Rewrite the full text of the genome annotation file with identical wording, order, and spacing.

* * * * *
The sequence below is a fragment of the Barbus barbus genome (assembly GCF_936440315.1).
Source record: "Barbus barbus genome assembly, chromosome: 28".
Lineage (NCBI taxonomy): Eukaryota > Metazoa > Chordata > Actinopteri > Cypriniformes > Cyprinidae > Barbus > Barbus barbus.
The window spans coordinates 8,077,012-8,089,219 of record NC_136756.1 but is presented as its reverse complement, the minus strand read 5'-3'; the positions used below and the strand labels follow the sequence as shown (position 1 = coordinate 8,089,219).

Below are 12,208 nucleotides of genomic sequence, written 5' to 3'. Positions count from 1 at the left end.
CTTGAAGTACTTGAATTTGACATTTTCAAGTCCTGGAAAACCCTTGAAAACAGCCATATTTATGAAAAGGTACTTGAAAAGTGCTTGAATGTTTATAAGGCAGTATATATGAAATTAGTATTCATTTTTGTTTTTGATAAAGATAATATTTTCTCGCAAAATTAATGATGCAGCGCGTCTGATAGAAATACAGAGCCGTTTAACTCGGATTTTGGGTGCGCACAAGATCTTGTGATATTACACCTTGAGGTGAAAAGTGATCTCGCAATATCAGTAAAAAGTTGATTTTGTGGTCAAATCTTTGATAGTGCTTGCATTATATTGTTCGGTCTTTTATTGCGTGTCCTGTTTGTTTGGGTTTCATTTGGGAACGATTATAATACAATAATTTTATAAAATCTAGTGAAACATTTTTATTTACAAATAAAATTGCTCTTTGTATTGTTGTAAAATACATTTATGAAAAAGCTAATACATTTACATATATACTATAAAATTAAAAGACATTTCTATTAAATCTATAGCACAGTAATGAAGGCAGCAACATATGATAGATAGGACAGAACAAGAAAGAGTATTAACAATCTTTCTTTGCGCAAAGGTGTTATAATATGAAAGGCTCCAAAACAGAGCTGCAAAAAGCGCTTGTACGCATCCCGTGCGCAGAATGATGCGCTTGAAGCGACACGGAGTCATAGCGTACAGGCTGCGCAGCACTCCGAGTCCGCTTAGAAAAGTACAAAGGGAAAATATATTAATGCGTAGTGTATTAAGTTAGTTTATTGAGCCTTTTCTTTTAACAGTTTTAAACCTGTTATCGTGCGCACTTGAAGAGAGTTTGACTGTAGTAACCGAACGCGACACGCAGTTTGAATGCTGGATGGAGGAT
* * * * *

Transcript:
The sequence below is a fragment of the Barbus barbus genome (assembly GCF_936440315.1).
Source record: "Barbus barbus genome assembly, chromosome: 28".
Lineage (NCBI taxonomy): Eukaryota > Metazoa > Chordata > Actinopteri > Cypriniformes > Cyprinidae > Barbus > Barbus barbus.
The window spans coordinates 8,077,012-8,089,219 of record NC_136756.1 but is presented as its reverse complement, the minus strand read 5'-3'; the positions used below and the strand labels follow the sequence as shown (position 1 = coordinate 8,089,219).

Below are 12,208 nucleotides of genomic sequence, written 5' to 3'. Positions count from 1 at the left end.
CTTGAAGTACTTGAATTTGACATTTTCAAGTCCTGGAAAACCCTTGAAAACAGCCATATTTATGAAAAGGTACTTGAAAAGTGCTTGAATGTTTATAAGGCAGTATATATGAAATTAGTATTCATTTTTGTTTTTGATAAAGATAATATTTTCTCGCAAAATTAATGATGCAGCGCGTCTGATAGAAATACAGAGCCGTTTAACTCGGATTTTGGGTGCGCACAAGATCTTGTGATATTACACCTTGAGGTGAAAAGTGATCTCGCAATATCAGTAAAAAGTTGATTTTGTGGTCAAATCTTTGATAGTGCTTGCATTATATTGTTCGGTCTTTTATTGCGTGTCCTGTTTGTTTGGGTTTCATTTGGGAACGATTATAATACAATAATTTTATAAAATCTAGTGAAACATTTTTATTTACAAATAAAATTGCTCTTTGTATTGTTGTAAAATACATTTATGAAAAAGCTAATACATTTACATATATACTATAAAATTAAAAGACATTTCTATTAAATCTATAGCACAGTAATGAAGGCAGCAACATATGATAGATAGGACAGAACAAGAAAGAGTATTAACAATCTTTCTTTGCGCAAAGGTGTTATAATATGAAAGGCTCCAAAACAGAGCTGCAAAAAGCGCTTGTACGCATCCCGTGCGCAGAATGATGCGCTTGAAGCGACACGGAGTCATAGCGTACAGGCTGCGCAGCACTCCGAGTCCGCTTAGAAAAGTACAAAGGGAAAATATATTAATGCGTAGTGTATTAAGTTAGTTTATTGAGCCTTTTCTTTTAACAGTTTTAAACCTGTTATCGTGCGCACTTGAAGAGAGTTTGACTGTAGTAACCGAACGCGACACGCAGTTTGAATGCTGGATGGAGGAT